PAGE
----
Ninth graders in a Kansas City-area school district have been subjected to a book with bawdy anti-religious and erotic passages, its school board was told by a disgusted and disappointed graduate this week.
At times the anti-religious and lewd references in The Poet X are even meshed together – such as when the young female narrator notes she “bought tampons that I shoved into my body the way I’d seen Father Sean cork the sacramental wine.”
“The same books I read in my high school career have now been banned or removed from the curriculum,” 2016 graduate Izabella Borowiak-Miller told her Blue Valley School District Board of Education at its meeting Monday night. “And they’ve been replaced with anti-religious and borderline erotic literature such as The Poet X.
“I am shocked that my brother was subjected to such a book,” she told the board, adding the young students “also had to listen to it aloud together in the context of their 9th-grade English classroom, as the teacher played the audio book several times in class.”
While movies and television shows religiously warn viewers of mature content, there is no such warning for young students or their parents about The Poet X on the Blue Valley website, or of “blasphemous rhetoric towards Catholics” in the book, Borowiak-Miller noted.
Indeed, in one passage, the protagonist discusses what she does with the communion wafer at church: “I can feel the hot eyes of the Jesus statue watching me hide the wafer beneath the bench where his holy body will now feed the mice.”
Borowiak-Miller cites excerpts in which the character destroys a Catholic diorama and opines that Catholicism “just seems like bull—-.” And she notes that the character mocks the Bible, and in particular the book of Genesis for being “mad stupid.”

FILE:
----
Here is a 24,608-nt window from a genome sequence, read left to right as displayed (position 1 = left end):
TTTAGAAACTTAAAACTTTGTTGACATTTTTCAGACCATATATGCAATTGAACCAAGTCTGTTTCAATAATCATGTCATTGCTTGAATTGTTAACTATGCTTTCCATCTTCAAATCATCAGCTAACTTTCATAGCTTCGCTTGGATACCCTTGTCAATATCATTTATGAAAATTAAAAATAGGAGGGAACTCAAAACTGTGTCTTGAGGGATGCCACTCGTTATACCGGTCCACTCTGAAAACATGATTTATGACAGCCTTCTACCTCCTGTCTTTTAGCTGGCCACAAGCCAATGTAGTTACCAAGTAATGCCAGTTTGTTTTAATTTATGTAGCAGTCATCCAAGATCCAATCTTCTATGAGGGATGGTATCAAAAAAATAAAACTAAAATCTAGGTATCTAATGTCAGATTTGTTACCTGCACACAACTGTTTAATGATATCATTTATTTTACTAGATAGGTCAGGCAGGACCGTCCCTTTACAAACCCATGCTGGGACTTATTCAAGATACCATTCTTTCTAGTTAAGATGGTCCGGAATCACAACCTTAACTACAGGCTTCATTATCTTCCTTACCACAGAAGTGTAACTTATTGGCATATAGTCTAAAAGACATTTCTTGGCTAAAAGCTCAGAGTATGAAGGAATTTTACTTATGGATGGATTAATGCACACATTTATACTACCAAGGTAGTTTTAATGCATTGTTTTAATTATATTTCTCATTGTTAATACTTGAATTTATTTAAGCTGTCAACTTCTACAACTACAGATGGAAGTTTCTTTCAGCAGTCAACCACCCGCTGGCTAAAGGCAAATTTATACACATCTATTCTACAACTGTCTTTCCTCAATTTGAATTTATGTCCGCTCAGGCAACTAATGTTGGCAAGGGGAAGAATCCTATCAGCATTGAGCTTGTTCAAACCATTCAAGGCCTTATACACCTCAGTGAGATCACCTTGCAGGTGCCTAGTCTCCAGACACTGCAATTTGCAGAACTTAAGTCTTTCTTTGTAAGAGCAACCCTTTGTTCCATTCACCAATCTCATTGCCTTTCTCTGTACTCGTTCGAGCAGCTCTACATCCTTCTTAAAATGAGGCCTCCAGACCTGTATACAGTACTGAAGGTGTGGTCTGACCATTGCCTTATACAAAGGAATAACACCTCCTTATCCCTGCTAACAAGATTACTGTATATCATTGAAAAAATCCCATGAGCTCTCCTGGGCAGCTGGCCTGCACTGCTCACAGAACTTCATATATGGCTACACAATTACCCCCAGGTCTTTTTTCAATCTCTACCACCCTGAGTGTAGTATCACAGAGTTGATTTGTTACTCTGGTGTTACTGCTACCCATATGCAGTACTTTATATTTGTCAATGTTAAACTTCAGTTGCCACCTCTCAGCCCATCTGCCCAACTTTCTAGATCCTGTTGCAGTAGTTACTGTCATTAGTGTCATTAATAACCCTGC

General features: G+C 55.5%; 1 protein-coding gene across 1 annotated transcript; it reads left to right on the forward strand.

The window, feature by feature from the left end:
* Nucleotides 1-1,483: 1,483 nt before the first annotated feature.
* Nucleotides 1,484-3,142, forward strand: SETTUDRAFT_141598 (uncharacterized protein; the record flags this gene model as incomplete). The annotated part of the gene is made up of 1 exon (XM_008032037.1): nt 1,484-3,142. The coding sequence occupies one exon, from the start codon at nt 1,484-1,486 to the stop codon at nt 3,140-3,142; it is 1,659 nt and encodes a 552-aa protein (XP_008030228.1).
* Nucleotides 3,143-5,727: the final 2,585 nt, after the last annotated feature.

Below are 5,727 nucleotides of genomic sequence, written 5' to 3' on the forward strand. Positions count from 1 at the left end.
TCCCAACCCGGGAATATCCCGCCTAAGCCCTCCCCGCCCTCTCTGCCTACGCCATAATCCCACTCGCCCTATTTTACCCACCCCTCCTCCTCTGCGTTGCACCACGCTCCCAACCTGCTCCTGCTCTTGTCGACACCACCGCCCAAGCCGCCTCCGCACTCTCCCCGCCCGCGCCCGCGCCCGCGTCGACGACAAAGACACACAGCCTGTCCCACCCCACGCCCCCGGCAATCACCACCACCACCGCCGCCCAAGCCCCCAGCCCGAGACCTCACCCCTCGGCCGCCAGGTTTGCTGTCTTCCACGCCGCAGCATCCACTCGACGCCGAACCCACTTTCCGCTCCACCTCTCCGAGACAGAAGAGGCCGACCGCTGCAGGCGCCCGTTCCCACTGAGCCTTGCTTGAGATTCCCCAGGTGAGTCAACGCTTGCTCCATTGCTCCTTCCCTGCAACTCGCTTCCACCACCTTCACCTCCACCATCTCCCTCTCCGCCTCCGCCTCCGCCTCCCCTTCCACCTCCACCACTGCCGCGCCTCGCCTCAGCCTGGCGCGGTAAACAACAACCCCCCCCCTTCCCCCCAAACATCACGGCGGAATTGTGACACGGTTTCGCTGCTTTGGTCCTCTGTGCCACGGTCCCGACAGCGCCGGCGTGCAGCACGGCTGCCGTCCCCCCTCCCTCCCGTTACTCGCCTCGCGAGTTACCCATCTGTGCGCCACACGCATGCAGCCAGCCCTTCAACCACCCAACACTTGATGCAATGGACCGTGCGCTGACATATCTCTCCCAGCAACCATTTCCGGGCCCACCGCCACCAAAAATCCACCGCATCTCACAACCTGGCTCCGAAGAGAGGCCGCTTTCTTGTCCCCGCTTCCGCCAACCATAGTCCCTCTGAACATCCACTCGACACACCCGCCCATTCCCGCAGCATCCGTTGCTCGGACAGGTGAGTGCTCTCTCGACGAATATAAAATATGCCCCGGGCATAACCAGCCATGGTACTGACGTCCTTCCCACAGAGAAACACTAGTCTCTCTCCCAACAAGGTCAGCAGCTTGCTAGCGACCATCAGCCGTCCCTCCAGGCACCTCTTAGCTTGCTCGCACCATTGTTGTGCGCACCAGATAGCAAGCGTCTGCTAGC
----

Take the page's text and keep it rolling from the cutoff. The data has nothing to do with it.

Borowiak-Miller cut a solitary figure addressing the Blue Valley School Board, but she’s certainly not alone in her objections to The Poet X. The book is “a frontal assault on Christian beliefs and values,” a North Carolina couple asserted in a 2020 lawsuit over its inclusion in 9th-grade classrooms at a school there.
The lawsuit cited a passage in which the main character suggests Jesus “feels like a friend … who invites himself over too often, who texts me too much. A friend I just don’t think I need anymore.”
Observers might properly wonder whether books actually touting Jesus would fare as well in such public schools as ones that belittle him.
As for eroticism in the book, Borowiak-Miller cites these examples:
- “I am the baby fat that settled into D-cups and swinging hips so that boys who called me a whale in middle school now can ask me to send them pictures of myself in a thong.”
- “… my shirt comes off … my jeans unsnap … naked skin rubs against mine … fingers touch my breasts.”
- “But I also feel him pressed against me. The part of him that’s hard. And when his hand brushes up my thigh and then moves up …”
- “… both his hands palming and squeezing my a– …”
- “Aman rotates so now he’s behind me. His body grinds against mine, and it feels so good.”
Borowiak-Miller cautioned the school board and public before making her remarks, noting some of the book’s excerpts she read aloud might be too explicit for even adult listeners.
“These are passages that I, as a 25-year-old adult, would feel uncomfortable and inappropriate reading in front of a group of adults, let alone 14-year-olds,” she told the board.
“It’s unnecessary to say that the school had no business using their time and their power over students to expose them to this,” Borowiak-Miller told the board – adding that her mother even told the district previously that Borowiak-Miller’s brother isn’t allowed to read sexually explicit books in accordance with his Individualized Education Program, but that her message was ignored.
“I am disgusted that my brother was subjected to this, when all he and his peers did was trust the Blue Valley school system with their education.”
The Heartlander reached out to a district spokesperson to ask if the board or district would take any action as a result of Borowiak-Miller’s plea.
Noting her alma mater Blue Valley Southwest High School has a motto of “Protect the Pack,” Borowiak-Miller told the board:
“I ask you: Is this what Blue Valley represents? Is this the anti-Catholic agenda Blue Valley is promoting? Is this truly ‘Protecting the Pack’?”